The 501st has very strict standards for approving a costume. For my stormtrooper, there is a highly detailed document called a character reference library, or CRL. In fact there is a CRL for each character.

Suiting up to be a stormtrooper

Dean Amstutz, the Garrison membership liaison, is in charge of approving all the costumes for the San Diego and Imperial County areas.


He explained the CRL.

"It's basically the list of requirements you have to meet for the costume to be screen-accurate," Amstutz said. "So part of the 501st Legion is that we are all about film accuracy. So we don't want to look like just guys in stormtrooper costumes. We want to look like we stepped right off the film set and we look like stormtroopers. We want to recreate that sort of magic for our fans, kids and adults alike. So our members have gone through the movies, gone through if it's comic books, cartoons, whatever, and will dissect the costume, and we will document every feature of it with photos. And that is the standard that I judge against."

It's a very high standard. But Cepak said first-time cosplayers should not be discouraged.

"If you just want to cosplay and you don't want to be part of the 501st, it's completely fine," Cepak said. "Go out, find a costume you like. Get out there and just get with your other costumers at conventions. There's Star Wars Celebration that we have every other year here in America. Go to San Diego Comic-Con. Just dress up in your favorite costume. It doesn't have to be accurate. It doesn't have to be perfect. It's whatever you want to do for Star Wars and whatever makes you feel good representing a character that you love."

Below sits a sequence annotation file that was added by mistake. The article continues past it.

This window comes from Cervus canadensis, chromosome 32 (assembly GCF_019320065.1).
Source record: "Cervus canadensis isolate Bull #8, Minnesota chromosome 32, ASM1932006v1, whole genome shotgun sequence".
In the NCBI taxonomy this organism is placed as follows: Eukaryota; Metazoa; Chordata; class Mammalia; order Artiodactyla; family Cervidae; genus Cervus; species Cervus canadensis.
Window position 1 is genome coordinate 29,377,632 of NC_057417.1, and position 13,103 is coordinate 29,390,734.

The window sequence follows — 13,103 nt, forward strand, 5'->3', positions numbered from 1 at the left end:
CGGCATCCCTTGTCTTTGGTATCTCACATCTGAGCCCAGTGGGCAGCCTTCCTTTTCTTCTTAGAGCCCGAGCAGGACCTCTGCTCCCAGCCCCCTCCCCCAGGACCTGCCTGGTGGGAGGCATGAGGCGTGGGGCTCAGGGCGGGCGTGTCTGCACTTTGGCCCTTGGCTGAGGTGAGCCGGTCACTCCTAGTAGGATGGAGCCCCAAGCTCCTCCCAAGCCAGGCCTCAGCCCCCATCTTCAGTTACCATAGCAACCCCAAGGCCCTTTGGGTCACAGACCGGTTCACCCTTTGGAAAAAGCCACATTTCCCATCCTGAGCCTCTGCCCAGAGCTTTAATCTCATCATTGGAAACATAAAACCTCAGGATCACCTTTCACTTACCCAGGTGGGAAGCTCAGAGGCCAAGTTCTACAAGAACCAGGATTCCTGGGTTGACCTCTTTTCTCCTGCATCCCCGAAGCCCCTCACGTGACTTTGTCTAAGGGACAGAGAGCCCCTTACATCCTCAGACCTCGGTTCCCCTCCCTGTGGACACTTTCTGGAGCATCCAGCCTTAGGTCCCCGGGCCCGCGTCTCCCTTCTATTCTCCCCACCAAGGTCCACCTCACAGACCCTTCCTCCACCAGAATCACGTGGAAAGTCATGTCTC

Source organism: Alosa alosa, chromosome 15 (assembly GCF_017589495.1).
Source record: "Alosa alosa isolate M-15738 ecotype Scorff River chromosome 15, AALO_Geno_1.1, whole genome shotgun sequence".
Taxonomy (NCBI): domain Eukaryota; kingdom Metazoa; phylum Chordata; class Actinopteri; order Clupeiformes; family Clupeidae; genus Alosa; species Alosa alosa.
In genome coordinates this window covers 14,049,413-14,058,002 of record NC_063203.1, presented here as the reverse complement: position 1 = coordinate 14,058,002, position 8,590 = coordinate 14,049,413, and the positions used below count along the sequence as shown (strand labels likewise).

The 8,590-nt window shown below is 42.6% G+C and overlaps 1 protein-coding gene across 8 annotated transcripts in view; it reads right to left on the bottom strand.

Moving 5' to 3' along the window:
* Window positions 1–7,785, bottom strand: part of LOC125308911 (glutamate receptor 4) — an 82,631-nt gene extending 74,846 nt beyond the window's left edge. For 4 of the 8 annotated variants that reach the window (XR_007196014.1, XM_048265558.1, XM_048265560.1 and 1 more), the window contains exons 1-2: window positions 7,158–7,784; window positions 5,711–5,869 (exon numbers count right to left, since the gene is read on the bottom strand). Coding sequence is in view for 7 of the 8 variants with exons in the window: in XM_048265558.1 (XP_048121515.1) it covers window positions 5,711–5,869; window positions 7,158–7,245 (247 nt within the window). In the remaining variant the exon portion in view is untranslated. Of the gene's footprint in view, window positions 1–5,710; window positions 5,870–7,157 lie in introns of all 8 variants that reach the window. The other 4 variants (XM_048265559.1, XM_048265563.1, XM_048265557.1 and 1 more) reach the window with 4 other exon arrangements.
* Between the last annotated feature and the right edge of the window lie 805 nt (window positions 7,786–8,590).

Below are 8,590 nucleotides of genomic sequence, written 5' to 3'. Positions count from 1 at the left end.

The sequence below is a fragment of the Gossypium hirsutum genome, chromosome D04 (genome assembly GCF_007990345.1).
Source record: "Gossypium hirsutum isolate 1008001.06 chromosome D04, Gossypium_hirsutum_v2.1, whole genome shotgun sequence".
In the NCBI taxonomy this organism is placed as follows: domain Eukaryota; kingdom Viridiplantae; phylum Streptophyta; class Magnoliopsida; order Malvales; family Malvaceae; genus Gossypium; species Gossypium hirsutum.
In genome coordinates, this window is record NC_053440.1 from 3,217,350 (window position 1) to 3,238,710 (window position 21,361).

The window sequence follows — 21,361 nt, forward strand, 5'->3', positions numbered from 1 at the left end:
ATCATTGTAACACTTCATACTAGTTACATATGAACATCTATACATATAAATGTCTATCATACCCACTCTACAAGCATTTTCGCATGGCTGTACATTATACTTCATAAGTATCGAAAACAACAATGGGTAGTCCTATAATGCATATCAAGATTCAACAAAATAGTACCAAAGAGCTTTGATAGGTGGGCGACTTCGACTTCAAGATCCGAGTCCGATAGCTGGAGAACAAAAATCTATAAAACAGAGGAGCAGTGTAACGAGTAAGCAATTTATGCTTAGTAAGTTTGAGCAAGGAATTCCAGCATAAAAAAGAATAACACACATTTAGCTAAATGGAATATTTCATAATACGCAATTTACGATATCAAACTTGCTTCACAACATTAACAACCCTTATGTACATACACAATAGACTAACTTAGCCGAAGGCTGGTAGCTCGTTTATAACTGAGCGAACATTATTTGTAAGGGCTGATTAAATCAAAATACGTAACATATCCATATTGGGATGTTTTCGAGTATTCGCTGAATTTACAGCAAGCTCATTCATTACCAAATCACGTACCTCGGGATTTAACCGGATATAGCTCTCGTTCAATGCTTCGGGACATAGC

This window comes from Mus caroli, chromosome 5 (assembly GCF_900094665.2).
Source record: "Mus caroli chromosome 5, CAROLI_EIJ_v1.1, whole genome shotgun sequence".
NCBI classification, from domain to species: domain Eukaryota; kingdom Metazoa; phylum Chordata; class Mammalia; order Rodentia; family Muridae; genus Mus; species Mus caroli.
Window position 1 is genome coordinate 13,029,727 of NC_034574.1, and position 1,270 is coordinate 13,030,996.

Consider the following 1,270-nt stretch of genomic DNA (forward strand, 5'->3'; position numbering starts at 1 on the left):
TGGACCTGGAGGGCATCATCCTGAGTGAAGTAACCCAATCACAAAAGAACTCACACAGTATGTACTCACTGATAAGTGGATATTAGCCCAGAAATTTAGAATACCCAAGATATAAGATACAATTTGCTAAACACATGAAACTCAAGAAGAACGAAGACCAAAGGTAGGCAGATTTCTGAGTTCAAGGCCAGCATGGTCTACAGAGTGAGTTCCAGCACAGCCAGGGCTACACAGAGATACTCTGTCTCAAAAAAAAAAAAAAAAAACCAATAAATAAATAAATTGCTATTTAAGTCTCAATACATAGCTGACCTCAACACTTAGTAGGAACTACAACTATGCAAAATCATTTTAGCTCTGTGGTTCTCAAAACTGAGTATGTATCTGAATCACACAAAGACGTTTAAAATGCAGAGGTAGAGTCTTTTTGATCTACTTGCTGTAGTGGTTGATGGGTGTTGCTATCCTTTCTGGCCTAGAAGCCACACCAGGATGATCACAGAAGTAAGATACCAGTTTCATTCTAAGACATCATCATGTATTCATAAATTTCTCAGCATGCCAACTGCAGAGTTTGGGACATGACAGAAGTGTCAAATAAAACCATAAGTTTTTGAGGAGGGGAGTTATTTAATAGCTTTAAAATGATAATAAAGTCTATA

Ermer Michelle Twaño and his son in their stormtrooper gear.
Ermer Michelle Twaño
Ermer Michelle Twaño and his son in their stormtrooper gear in this undated photo.

Ermer Michelle Twaño had his first costume rejected as not 501st material, but that just inspired him to work harder. He even started to learn skills such as sewing and 3D printing to bring his costumes up to the next level.

"First, it was a hobby," Twaño said. "I still work full time, but at the same time doing Etsy. Someone asked me: 'Hey, can you print me a stormtrooper helmet?' I'm like, 'Yeah, sure.' And then my friend said, 'Why don't you create an Etsy shop?' And so I did, and then, next thing I know, I put some stuff on there, like robots and droid parts, and then, all of a sudden, it blew up. And then, now on my Etsy site, it's actually official now. It's called TD Outpost, and so it's been an extra side business for me, too."

Members of the 501st will lead a panel called Star Wars Villainous Costuming on Friday at 6 p.m. in Room 7AB at Comic-Con. The group also has a fan table at MZ-17 at the convention for anyone who wants more information.

I cover arts and culture, from Comic-Con to opera, from pop entertainment to fine art, from zombies to Shakespeare. I am interested in going behind the scenes to explore the creative process; seeing how pop culture reflects social issues; and providing a context for art and entertainment.
What do you wonder about that you’d like us to investigate?